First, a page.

Review: Cinematic Synth Collection by Zero-G


This huge bundle from Zero-G offers hundreds of inspiring and useful sounds with an overall Avant-Garde flavor and no shortage of customization options. If you regularly make modern cinematic music, there’s a ton of great material in here to fuel your creations for years to come.

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Review: Cinematic Synth Collection by Zero-G

The Cinematic Synth Collection from Zero-G contains six unique libraries that cover different aspects of modern cinematic music, each in their own way: analogue synths turned into eerie drones, electric guitars tortured into ugly hits, or even raw recordings of insects in the jungle. There’s a lot to say about each individual product in this bundle. But as a whole package, this collection is extremely inspiring to play through, whether you’re just browsing presets (of which there are many) or tweaking knobs and faders to warp your own sounds. If you regularly make modern cinematic music, there’s a ton of great material in here to fuel your creations for years to come.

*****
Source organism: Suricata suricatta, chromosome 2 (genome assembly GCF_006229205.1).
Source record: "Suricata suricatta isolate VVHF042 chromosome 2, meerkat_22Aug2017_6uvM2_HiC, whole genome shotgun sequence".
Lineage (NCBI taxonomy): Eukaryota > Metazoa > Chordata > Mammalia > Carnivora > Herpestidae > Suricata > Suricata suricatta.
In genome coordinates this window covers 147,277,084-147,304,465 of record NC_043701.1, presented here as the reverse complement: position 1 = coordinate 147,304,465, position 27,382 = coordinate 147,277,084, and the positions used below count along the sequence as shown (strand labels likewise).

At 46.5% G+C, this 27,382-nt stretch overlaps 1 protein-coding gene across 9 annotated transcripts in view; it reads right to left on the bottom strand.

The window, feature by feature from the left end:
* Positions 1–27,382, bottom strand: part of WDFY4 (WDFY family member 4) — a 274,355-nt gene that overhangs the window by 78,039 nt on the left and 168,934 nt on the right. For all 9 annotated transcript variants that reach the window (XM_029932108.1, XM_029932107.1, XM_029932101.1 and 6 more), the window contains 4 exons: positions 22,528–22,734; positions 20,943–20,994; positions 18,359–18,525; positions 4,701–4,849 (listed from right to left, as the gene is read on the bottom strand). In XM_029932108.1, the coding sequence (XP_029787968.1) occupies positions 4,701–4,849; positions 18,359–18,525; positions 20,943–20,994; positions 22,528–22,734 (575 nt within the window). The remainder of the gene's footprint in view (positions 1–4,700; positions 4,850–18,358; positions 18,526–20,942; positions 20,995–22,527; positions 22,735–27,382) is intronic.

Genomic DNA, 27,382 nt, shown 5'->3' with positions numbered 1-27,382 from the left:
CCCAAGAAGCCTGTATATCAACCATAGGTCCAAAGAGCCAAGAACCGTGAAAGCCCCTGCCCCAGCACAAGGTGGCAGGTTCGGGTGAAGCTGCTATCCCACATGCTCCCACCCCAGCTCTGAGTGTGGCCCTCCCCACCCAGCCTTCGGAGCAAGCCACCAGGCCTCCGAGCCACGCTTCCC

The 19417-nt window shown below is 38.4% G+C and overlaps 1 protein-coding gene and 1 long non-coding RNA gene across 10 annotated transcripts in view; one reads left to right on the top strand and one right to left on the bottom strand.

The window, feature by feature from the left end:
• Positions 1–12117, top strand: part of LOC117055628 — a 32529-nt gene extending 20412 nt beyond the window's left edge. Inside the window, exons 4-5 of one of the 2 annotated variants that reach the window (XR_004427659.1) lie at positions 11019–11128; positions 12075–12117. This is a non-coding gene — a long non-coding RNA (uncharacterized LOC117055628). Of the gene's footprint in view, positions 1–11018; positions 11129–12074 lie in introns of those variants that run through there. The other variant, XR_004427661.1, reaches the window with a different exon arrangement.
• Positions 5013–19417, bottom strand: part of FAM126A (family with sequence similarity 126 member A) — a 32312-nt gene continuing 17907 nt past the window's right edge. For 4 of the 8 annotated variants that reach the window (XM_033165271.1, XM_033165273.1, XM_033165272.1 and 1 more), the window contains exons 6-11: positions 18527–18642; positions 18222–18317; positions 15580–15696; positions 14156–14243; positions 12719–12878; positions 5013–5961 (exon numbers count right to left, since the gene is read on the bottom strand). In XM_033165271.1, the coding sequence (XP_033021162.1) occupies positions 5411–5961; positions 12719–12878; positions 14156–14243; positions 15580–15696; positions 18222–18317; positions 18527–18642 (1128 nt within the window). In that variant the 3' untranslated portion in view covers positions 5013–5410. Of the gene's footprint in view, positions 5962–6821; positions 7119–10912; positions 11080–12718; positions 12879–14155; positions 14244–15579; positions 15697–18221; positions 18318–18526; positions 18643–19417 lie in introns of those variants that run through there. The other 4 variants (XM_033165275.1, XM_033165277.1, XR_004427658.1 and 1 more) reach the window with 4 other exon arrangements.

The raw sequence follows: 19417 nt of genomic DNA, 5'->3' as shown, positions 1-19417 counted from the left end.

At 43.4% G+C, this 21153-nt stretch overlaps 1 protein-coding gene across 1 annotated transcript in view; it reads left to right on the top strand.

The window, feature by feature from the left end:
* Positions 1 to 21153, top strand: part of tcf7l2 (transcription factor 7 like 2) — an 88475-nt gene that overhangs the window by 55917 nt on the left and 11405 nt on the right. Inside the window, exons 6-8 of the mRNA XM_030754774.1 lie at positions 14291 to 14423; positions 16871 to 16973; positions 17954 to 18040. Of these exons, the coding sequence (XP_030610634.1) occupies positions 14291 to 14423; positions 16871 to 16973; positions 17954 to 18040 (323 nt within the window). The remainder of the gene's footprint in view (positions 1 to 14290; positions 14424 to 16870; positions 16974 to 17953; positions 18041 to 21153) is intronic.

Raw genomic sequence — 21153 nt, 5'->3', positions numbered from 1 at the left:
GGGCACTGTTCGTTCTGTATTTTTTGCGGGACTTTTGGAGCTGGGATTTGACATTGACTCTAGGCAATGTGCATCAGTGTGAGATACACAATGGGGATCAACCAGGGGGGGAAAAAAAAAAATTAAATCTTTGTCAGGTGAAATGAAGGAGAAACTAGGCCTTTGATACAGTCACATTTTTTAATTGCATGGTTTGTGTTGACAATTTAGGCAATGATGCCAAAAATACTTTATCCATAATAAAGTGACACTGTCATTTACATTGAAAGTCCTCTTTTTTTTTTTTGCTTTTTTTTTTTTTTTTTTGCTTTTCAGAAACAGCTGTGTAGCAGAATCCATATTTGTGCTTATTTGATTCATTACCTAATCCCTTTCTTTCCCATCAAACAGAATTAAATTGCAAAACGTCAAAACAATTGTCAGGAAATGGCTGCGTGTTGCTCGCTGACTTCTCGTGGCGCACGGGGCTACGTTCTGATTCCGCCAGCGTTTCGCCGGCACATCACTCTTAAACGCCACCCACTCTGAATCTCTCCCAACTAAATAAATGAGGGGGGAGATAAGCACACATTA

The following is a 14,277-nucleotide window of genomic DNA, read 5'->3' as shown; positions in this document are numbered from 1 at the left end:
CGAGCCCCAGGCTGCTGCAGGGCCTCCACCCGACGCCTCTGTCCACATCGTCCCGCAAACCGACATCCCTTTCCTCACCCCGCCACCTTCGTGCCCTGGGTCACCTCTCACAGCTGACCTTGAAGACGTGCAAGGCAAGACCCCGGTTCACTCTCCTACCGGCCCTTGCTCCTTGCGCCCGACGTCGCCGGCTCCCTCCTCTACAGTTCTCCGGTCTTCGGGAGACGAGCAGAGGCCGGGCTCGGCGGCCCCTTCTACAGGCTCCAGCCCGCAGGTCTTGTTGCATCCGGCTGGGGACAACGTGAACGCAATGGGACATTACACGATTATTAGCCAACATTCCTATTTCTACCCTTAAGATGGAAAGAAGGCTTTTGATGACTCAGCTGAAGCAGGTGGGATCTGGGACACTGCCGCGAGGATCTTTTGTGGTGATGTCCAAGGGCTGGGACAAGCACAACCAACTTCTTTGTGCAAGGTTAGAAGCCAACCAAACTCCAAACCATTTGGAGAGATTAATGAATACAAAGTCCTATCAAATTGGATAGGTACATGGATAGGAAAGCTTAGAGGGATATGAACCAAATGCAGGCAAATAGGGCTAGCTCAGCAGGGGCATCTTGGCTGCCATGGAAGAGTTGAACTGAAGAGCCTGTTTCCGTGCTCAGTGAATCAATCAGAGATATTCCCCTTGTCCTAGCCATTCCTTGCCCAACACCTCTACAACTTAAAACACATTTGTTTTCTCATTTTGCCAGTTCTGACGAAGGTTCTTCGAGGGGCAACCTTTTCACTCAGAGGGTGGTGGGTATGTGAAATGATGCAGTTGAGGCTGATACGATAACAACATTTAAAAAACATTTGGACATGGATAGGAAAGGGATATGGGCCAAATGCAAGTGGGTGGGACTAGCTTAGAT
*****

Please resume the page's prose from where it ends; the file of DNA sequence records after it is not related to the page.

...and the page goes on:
Get the Cinematic Synth Collection for €99 (reg $371.95) for a limited time at Audio Plugin Deals


As this is a bundle of six products, I won’t be able to go as deep into each one as I would in a normal review. But I will give my overall thoughts and impressions on what I think each library does well or not so well, starting with the interfaces as usual.

Epica Bass for Kontakt

Epica Bass is the only one of these products that is compatible with the free version of Kontakt Player. The interface is what you’d expect for a synth. It works well enough and it’s laid out in a clean manner everything nicely labeled and readable, with separate tabs for Amp, Modulation, Filter, LFO, Arpeggiator, and FX.